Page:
Tuesday | January 24, 2017
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‘Despicable 2’ makes much of its Minions

<p>Associated Press</p><p>Steve Carell, a cast member in “Despicable Me 2,” poses alongside minion characters from the film at the American premiere of the film on Saturday in Universal City, Calif.</p>

By ROGER MOORE

McClatchy-Tribune

“Despicable Me 2” is a gag-filled delight from start-to-finish. It’s got more laughs in its first five minutes — from its larynx-bending voice actors, its loopy, goofy design and its milling, mewling Minions — than “Monsters University” managed over its entire length.

And if much of the message, the warmth and the “changed villain” character arc of the original film is missing, the giggles and laughs make up for it.

Sort of a “How Gru got his Groove Back,” this farce sees our former Evil Genius living the straight life, out of diabolical plots and raising the three “leeeeeetle goils” who melted his wicked heart in the first film. His life is all about making sure the bouncy house and balloons are inflated and that a fairy princess shows up at his youngest’s birthday party.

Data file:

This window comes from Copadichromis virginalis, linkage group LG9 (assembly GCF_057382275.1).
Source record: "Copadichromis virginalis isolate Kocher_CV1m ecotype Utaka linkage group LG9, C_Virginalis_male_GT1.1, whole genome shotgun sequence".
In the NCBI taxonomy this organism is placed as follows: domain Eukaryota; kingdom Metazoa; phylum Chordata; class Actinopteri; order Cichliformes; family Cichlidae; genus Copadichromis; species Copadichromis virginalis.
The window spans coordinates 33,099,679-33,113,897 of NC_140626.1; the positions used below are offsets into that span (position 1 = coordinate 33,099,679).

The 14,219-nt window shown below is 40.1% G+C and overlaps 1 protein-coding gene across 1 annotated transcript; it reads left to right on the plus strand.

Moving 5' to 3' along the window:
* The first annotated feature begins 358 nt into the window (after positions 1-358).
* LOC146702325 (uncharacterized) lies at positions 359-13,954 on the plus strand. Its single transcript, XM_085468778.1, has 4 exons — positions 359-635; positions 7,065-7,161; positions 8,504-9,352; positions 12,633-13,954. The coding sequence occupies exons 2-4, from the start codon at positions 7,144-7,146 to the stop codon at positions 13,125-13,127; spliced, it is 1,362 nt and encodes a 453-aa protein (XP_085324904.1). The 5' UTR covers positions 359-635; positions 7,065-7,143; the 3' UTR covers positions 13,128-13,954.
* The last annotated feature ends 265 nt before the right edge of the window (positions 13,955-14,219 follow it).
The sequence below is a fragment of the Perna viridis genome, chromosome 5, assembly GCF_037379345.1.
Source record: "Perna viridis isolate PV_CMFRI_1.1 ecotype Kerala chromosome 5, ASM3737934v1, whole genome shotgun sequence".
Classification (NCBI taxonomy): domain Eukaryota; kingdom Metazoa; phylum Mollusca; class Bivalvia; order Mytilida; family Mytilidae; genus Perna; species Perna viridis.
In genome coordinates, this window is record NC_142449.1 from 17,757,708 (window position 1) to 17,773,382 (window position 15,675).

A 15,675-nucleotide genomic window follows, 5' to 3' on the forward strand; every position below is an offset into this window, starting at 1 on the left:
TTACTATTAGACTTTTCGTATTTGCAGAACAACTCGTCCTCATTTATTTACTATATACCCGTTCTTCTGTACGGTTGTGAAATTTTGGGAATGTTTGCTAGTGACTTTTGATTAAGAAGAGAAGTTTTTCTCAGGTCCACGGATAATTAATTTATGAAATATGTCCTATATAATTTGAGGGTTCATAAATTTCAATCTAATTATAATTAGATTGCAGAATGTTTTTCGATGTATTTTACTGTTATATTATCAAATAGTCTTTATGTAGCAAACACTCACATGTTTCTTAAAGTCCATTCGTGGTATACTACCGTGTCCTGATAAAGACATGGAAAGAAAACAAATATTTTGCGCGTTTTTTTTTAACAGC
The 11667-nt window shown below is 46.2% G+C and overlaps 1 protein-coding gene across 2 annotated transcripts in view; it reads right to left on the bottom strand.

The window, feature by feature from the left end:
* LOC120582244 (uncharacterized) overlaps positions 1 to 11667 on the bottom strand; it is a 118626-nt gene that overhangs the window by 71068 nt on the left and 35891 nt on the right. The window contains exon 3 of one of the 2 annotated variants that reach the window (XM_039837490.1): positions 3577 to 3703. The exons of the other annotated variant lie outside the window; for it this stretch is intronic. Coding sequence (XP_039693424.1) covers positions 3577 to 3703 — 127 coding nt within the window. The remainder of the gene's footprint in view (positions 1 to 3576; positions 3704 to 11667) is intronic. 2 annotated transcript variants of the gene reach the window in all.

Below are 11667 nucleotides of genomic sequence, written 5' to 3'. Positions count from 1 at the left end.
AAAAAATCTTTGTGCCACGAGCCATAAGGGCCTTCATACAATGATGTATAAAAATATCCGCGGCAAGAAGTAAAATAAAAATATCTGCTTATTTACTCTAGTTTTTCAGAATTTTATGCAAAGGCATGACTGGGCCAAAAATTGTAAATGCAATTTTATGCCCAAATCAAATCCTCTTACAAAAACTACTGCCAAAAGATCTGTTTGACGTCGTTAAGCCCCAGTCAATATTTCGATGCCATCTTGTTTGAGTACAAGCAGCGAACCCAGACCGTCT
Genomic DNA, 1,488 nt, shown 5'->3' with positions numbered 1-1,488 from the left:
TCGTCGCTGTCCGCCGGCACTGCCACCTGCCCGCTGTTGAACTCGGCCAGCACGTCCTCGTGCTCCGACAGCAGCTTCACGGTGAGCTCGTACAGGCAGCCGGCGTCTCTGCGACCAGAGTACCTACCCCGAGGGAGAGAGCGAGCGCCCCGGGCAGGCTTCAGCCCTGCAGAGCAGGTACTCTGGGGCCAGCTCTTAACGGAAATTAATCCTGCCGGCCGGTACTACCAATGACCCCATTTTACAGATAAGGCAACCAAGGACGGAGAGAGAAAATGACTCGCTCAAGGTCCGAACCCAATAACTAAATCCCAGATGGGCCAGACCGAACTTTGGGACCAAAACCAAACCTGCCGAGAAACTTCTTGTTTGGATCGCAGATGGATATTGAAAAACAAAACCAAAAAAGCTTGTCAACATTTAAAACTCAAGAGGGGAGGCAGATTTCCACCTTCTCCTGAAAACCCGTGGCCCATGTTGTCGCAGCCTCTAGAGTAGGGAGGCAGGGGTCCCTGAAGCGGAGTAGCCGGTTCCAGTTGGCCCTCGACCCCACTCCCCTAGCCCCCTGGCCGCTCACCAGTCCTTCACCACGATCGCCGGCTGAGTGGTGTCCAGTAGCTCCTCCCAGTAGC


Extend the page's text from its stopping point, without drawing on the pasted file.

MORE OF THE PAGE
Gru, voiced to giddy effect by Steve Carell, and his mad scientist pal Dr. Nefario (Russell Brand) and their Minions are making jellies and jams now.

Then a secret agent, Lucy Wilde (Kristen Wiig) nabs Gru and hauls him before Silas Ramsbottom (Steve Coogan), head of the Anti Villain League. Some evildoer has used a gigantic magnetic hovercraft to swipe an entire Russian arctic research station and has some evil-doing formula that cannot fall into the wrong hands. Might Gru help track him down?

“No thank you, Meeester Sheep’s Butt.”

“That’s RAMSbottom.”

“Like that’s better.”

When Nefario leaves Gru’s employ and some of his Minions go missing, Gru teams up with the fetching Lucy to hunt for this villain, who apparently works in the local mall. His suspects? The zany wig-shop owner (Ken Jeong) and the gregarious Eduardo (Benjamin Bratt), the salsa